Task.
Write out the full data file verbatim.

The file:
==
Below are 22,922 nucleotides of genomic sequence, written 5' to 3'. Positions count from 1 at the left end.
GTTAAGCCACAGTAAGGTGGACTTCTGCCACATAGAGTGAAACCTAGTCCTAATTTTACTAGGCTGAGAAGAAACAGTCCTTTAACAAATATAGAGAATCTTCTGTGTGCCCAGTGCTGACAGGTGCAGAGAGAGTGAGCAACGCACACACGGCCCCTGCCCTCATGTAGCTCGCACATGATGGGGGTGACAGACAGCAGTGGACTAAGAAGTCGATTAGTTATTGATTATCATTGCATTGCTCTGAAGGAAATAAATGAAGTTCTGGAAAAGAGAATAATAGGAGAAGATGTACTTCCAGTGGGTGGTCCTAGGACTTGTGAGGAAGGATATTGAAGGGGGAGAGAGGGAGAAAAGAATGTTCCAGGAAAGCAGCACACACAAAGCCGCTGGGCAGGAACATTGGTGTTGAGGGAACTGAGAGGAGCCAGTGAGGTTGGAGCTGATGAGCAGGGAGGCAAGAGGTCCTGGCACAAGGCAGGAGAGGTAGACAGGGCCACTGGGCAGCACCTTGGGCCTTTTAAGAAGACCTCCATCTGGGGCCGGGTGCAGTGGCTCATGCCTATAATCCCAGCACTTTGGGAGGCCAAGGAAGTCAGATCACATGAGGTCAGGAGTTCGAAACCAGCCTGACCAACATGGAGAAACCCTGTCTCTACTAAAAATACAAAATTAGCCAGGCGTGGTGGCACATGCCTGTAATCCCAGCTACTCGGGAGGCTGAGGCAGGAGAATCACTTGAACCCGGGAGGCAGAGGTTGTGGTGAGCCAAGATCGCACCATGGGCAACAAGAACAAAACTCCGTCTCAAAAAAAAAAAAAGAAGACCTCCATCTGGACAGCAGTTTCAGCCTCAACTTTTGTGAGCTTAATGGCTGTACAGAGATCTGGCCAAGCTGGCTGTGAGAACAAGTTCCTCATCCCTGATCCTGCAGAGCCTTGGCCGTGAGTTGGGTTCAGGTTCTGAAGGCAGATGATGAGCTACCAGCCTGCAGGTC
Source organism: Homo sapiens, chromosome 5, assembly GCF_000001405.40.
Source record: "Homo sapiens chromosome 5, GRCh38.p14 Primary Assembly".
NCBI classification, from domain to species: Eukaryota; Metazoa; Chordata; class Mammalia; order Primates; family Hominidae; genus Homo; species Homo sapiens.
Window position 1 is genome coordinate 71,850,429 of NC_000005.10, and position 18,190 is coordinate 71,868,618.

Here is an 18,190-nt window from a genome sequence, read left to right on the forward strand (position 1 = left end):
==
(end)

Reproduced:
Below are 22,922 nucleotides of genomic sequence, written 5' to 3'. Positions count from 1 at the left end.
GTTAAGCCACAGTAAGGTGGACTTCTGCCACATAGAGTGAAACCTAGTCCTAATTTTACTAGGCTGAGAAGAAACAGTCCTTTAACAAATATAGAGAATCTTCTGTGTGCCCAGTGCTGACAGGTGCAGAGAGAGTGAGCAACGCACACACGGCCCCTGCCCTCATGTAGCTCGCACATGATGGGGGTGACAGACAGCAGTGGACTAAGAAGTCGATTAGTTATTGATTATCATTGCATTGCTCTGAAGGAAATAAATGAAGTTCTGGAAAAGAGAATAATAGGAGAAGATGTACTTCCAGTGGGTGGTCCTAGGACTTGTGAGGAAGGATATTGAAGGGGGAGAGAGGGAGAAAAGAATGTTCCAGGAAAGCAGCACACACAAAGCCGCTGGGCAGGAACATTGGTGTTGAGGGAACTGAGAGGAGCCAGTGAGGTTGGAGCTGATGAGCAGGGAGGCAAGAGGTCCTGGCACAAGGCAGGAGAGGTAGACAGGGCCACTGGGCAGCACCTTGGGCCTTTTAAGAAGACCTCCATCTGGGGCCGGGTGCAGTGGCTCATGCCTATAATCCCAGCACTTTGGGAGGCCAAGGAAGTCAGATCACATGAGGTCAGGAGTTCGAAACCAGCCTGACCAACATGGAGAAACCCTGTCTCTACTAAAAATACAAAATTAGCCAGGCGTGGTGGCACATGCCTGTAATCCCAGCTACTCGGGAGGCTGAGGCAGGAGAATCACTTGAACCCGGGAGGCAGAGGTTGTGGTGAGCCAAGATCGCACCATGGGCAACAAGAACAAAACTCCGTCTCAAAAAAAAAAAAAGAAGACCTCCATCTGGACAGCAGTTTCAGCCTCAACTTTTGTGAGCTTAATGGCTGTACAGAGATCTGGCCAAGCTGGCTGTGAGAACAAGTTCCTCATCCCTGATCCTGCAGAGCCTTGGCCGTGAGTTGGGTTCAGGTTCTGAAGGCAGATGATGAGCTACCAGCCTGCAGGTC
Source organism: Homo sapiens, chromosome 5, assembly GCF_000001405.40.
Source record: "Homo sapiens chromosome 5, GRCh38.p14 Primary Assembly".
NCBI classification, from domain to species: Eukaryota; Metazoa; Chordata; class Mammalia; order Primates; family Hominidae; genus Homo; species Homo sapiens.
Window position 1 is genome coordinate 71,850,429 of NC_000005.10, and position 18,190 is coordinate 71,868,618.

Here is an 18,190-nt window from a genome sequence, read left to right on the forward strand (position 1 = left end):